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Jonathan Bailey reveals the deeper meaning to his explicit scenes with Matt Bomer in ‘Fellow Travelers’

Jonathan Bailey in a grey sweater

I do think there’s something about gay men and women coming together, or gay people, it’s the experience of what it is to see these sexual acts on screen is so important because, yes it’s provocative and yes people will talk about it, but then what?

It’s actually showing the level of the sort of chemical supernova of what it is in that environment [during the Lavender Scare] to come together and to achieve what most people would be able to have without question, a level of intimacy and validation and soothing in that sexual act.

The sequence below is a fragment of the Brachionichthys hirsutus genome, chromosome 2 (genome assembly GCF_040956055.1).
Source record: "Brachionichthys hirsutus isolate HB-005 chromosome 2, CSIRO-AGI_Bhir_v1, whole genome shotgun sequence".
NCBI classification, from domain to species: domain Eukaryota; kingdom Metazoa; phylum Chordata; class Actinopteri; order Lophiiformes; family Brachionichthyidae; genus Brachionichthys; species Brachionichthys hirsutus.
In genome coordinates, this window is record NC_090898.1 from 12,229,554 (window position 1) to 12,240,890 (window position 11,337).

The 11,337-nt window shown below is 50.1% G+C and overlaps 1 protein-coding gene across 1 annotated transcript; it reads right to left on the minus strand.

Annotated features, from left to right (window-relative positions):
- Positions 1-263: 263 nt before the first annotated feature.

Historically, you know gay men, I think, have had a really bad time of being written off as being animalistic in the way that they meet and have sex with each other, but I’m hoping the show will allow people to understand that these cottaging and the toilet, they’re the only places that they could go to meet these people. 

And actually everyone should be able to have sex with the people that they want to, obviously within consent, and so that to me feels like why it’s so important to then give the audience an experience which is similar to what Skippy [Bailey’s character] experiences, which is this overwhelming, shocking, hopefully euphoric explosion. That’s why I think it’s a critical exploration.

Jonathan Bailey speaking to ‘The Jess Cagle Showon why showing the frank sex scenes between his and Matt Bomer‘s characters in ‘Fellow Travelers’ was not gratuitous and quite vital to the story.
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